My watch alarm beeps in the darkness of 4AM. I lean outside the tent flap and release the shutter cable. The night is warm and quiet. Andra and I step out of the tent into the warm night Ė the warmest so far- and survey the view of the galaxy that is presented above through the moonless night. So many stars to admire, so little time. After sequential side trips to the bushes, we hop back in the tent and sleep the wee hours of the morning away.
Later, the sun rises and wakes us up at 8:30. Breakfast is only a Clif bar each, to save time, and we are packed and on the trail by 9:15. The hike back on this day is perfect. We go slowly, pausing to enjoy these wonderful places neither of us may see again. We stop on both sides of Coyote Bridge for photos, both sides of Hamblin Arch for food, and the magnificent 60 meter overhang between those two sides. On the west side of the arch we sit in the warm sun and have PBJs. The sunís shadow cruises across the ground at an almost noticeable pace, covering about 20 feet in the 15 minutes we are stopped. The high canyon walls magnify the sunís movements, acting as a sort of lever that propels the shadow along.
Near the confluence with Hurricane Wash we stop at an alcove located on the north bank between Hurricane and an unnamed side creek. This place is wonderful. The curve of the canyon has created an air current that has carved out a giant hole in the rock in the shape of a wedge: a classic alcove 60í deep, 100í wide and 50í tall. Inside, 3 levels of soft sand provide us with the perfect napping spot. Andra unrolls her thermarest and I lean against my pack for a snooze. We loiter for an hour in the cool shade, watching the gentle shimmer of cottonwood leaves in the wash outside. If I ever return, Iíll camp near here.
Reluctantly, we shoulder packs and continue upstream through the willows and shallow current. Near the site of Mondayís camp, we stop just outside of the shadow of an overhang for camp. Andra reads and dozes, still not feeling energetic. I move off to filter water, and find a deep pool near the confluence with Coyote where I sit in the warm sun on a grassy bank and employ all my arm strength in pumping the clogged filter. I pump slowly, out of necessity, and watch tiny fish glide along just inches below the surface. I swing by camp and drop off the water, then I find access to the slickrock jungle above the rim and stroll around, sweating. It is 5 PM, and though the sun is low, the air is very warm. The afternoon air is still and quiet, with a sense of waiting for evening. Even the bugs are silent.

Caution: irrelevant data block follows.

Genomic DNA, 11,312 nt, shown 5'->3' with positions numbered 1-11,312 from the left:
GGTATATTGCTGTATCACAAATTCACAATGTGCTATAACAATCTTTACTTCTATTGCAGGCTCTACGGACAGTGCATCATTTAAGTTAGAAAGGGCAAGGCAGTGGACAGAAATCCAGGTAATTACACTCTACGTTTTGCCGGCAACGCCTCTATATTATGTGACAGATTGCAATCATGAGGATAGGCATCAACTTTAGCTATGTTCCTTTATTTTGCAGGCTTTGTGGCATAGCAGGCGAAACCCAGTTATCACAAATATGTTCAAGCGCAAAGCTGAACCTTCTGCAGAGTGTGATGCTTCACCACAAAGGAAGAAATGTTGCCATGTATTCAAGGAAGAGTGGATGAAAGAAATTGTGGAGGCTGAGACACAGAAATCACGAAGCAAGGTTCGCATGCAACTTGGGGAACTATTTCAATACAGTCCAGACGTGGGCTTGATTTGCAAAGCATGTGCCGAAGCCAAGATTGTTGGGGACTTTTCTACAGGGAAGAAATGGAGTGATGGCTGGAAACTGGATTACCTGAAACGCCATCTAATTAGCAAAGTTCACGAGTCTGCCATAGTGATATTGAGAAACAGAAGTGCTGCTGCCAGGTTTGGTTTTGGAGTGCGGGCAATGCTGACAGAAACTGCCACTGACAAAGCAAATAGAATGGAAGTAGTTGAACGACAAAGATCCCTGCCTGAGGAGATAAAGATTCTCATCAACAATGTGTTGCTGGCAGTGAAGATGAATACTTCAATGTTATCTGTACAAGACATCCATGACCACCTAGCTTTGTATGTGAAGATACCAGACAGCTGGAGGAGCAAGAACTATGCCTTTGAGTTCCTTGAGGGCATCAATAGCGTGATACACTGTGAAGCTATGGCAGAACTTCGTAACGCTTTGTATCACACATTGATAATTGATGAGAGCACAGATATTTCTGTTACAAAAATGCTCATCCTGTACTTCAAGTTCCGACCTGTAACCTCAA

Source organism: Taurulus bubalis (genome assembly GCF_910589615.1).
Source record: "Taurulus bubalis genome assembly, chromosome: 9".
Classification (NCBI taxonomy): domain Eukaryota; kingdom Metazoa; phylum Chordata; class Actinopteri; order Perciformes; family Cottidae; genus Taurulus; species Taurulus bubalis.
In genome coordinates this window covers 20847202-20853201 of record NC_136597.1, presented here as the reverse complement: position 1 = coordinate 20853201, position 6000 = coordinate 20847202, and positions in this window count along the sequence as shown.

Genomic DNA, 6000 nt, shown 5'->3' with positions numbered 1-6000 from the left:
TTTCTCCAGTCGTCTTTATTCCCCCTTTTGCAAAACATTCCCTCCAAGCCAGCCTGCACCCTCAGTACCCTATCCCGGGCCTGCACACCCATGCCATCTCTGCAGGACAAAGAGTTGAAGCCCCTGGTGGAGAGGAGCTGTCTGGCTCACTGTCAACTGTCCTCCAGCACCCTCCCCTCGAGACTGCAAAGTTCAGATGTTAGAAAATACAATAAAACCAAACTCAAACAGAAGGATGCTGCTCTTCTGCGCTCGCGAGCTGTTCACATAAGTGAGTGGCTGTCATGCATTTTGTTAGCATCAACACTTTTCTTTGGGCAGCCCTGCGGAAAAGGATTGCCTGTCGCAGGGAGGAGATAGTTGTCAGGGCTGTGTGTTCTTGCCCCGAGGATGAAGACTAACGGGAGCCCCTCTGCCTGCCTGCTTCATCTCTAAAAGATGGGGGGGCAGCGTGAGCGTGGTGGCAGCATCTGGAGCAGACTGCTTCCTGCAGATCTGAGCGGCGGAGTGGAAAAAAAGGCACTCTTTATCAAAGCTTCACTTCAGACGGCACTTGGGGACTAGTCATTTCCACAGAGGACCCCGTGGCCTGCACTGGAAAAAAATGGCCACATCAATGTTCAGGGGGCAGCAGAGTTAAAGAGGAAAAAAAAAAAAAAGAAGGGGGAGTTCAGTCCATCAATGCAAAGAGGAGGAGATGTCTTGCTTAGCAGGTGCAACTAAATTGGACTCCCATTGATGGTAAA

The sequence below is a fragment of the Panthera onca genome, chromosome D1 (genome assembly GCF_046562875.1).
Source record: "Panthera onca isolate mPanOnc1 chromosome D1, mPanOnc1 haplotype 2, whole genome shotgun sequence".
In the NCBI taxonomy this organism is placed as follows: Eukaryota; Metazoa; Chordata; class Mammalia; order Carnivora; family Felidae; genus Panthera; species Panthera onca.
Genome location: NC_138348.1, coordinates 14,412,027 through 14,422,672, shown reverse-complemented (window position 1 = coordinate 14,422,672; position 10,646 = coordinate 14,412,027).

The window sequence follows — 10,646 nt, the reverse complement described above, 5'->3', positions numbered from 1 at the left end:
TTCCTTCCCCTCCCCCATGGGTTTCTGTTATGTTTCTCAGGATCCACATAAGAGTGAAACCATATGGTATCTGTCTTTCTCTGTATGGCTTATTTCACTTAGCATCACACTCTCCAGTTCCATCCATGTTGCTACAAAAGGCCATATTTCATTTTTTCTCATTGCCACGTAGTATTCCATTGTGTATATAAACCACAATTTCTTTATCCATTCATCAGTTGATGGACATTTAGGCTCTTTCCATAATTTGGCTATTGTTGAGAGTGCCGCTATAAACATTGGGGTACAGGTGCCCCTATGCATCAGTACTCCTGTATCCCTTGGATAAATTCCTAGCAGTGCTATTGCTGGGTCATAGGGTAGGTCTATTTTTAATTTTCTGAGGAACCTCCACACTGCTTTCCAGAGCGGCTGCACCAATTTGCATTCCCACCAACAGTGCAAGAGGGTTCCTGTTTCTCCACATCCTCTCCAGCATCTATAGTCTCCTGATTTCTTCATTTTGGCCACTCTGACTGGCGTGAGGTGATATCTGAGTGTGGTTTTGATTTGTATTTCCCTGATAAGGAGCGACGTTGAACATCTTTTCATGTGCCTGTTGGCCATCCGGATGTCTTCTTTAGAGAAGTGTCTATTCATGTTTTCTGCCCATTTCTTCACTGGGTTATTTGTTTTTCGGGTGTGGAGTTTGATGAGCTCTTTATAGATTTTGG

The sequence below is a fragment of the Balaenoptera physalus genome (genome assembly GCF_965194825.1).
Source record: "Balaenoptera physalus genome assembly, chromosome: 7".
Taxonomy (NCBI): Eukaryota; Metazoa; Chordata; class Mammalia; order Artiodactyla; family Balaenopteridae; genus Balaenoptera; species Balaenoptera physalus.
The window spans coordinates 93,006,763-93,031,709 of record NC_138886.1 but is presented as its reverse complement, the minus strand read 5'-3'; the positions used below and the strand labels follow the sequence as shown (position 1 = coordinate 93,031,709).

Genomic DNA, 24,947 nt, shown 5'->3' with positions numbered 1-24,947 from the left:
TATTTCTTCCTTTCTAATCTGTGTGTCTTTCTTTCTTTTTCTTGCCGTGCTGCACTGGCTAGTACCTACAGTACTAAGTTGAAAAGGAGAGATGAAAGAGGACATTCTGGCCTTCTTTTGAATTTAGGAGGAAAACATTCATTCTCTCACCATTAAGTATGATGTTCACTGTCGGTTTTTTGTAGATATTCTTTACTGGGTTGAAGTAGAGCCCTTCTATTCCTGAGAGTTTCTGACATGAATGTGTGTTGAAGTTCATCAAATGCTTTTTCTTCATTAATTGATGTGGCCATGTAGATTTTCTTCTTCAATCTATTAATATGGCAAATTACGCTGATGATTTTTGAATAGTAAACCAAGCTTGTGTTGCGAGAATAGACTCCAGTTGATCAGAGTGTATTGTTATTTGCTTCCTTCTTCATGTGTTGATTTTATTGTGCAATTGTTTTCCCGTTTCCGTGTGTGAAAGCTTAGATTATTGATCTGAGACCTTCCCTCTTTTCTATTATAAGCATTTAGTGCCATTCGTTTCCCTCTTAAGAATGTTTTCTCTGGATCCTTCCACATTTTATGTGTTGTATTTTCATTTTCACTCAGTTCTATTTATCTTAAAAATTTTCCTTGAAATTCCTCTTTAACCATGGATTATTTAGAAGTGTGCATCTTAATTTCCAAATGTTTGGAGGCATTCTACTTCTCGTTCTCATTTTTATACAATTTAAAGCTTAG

After a satisfying walk, I return to camp. Andra is awake and reading. I leave again, this time to explore the side canyon from which we got our clear drinking water days before. Though choked with vegetation, I plow into the canyon, and use a downed Fremont cottonwood as a bridge over the deep stream to the east side, where there is more room to maneuver. I bushwhack through a trackless jungle of brome grass, mountain mahogany and Gambel oak for ¼ mile, cross back to the west side and climb up to an oak-covered bench that provides difficult access to a sandstone ledge, 75í above the water. I follow this wide and downward-sloping ledge (about 50í wide) for another ¼ mile. Free of vegetation, I can finally see the architecture of the canyon. A dry fork enters nearby but access is denied courtesy of a 20í dryfall. The main canyon, continuously choked with vegetation, continues out of sight around a bend. I follow the ledge around a gentle corner where it abruptly falls off to the canyon floor. I see no footprints, and leave none until I get back to the canyon floor where it canít be helped. As in coming, my exit from this side-canyon of a side-canyon of a side-canyon of Glen Canyon is marked by brutal scratches on legs and arms from unyielding shrub limbs. Shouldíve worn pants, or perhaps kevlar. Despite that, the trip is a success. I can rest assured I wonít daydream about what the canyon was like that I didnít explore, as Iíve done for others. This on lies safely out of the way and canít haunt me with an opportunity lost.
Back in camp after an hour of strenuous hiking, I find that Andra has
pitched the tent on a hill 20í above us and even unrolled air mattresses
and bags. We quickly commence with dinner, the time being about 7 and the
sun getting low. We prepare an official backpacking dinner pouch (rare
for us) of vegetable pasta parmesan. It is quite tasty. I supplement this
with beef jerky and M&Ms. After dinner we take a short walk, post-sunset,
to admire the canyon curves from above in the calm twilight. The moon is
bright as we zip up the tent for bed. I set up my camera just outside the
tent flap, pointing north, to trigger a long exposure, but hold off because
of the bright moon. I set my alarm for 10 oíclock and wake up long enough
to trigger the exposure on the camera outside. The night is warm, and I
sleep the best night of the trip.